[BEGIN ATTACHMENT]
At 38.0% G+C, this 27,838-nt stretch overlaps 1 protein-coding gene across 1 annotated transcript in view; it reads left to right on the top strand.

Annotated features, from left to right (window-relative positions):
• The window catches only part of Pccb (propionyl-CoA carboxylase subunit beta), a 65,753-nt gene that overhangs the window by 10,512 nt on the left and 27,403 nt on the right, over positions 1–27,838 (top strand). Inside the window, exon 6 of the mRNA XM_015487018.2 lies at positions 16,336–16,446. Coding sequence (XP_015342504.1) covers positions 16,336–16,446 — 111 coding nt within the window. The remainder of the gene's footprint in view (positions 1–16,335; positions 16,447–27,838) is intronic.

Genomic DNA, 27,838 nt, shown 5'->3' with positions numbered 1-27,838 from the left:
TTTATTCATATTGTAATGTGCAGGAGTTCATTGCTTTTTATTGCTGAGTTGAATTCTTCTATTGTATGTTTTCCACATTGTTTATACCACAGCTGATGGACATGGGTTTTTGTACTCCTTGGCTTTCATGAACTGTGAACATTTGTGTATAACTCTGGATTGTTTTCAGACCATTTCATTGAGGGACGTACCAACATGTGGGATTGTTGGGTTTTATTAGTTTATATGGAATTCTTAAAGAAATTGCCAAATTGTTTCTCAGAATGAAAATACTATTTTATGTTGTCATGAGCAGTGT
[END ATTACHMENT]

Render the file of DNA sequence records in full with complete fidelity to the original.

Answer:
At 38.0% G+C, this 27,838-nt stretch overlaps 1 protein-coding gene across 1 annotated transcript in view; it reads left to right on the top strand.

Annotated features, from left to right (window-relative positions):
• The window catches only part of Pccb (propionyl-CoA carboxylase subunit beta), a 65,753-nt gene that overhangs the window by 10,512 nt on the left and 27,403 nt on the right, over positions 1–27,838 (top strand). Inside the window, exon 6 of the mRNA XM_015487018.2 lies at positions 16,336–16,446. Coding sequence (XP_015342504.1) covers positions 16,336–16,446 — 111 coding nt within the window. The remainder of the gene's footprint in view (positions 1–16,335; positions 16,447–27,838) is intronic.

Genomic DNA, 27,838 nt, shown 5'->3' with positions numbered 1-27,838 from the left:
TTTATTCATATTGTAATGTGCAGGAGTTCATTGCTTTTTATTGCTGAGTTGAATTCTTCTATTGTATGTTTTCCACATTGTTTATACCACAGCTGATGGACATGGGTTTTTGTACTCCTTGGCTTTCATGAACTGTGAACATTTGTGTATAACTCTGGATTGTTTTCAGACCATTTCATTGAGGGACGTACCAACATGTGGGATTGTTGGGTTTTATTAGTTTATATGGAATTCTTAAAGAAATTGCCAAATTGTTTCTCAGAATGAAAATACTATTTTATGTTGTCATGAGCAGTGT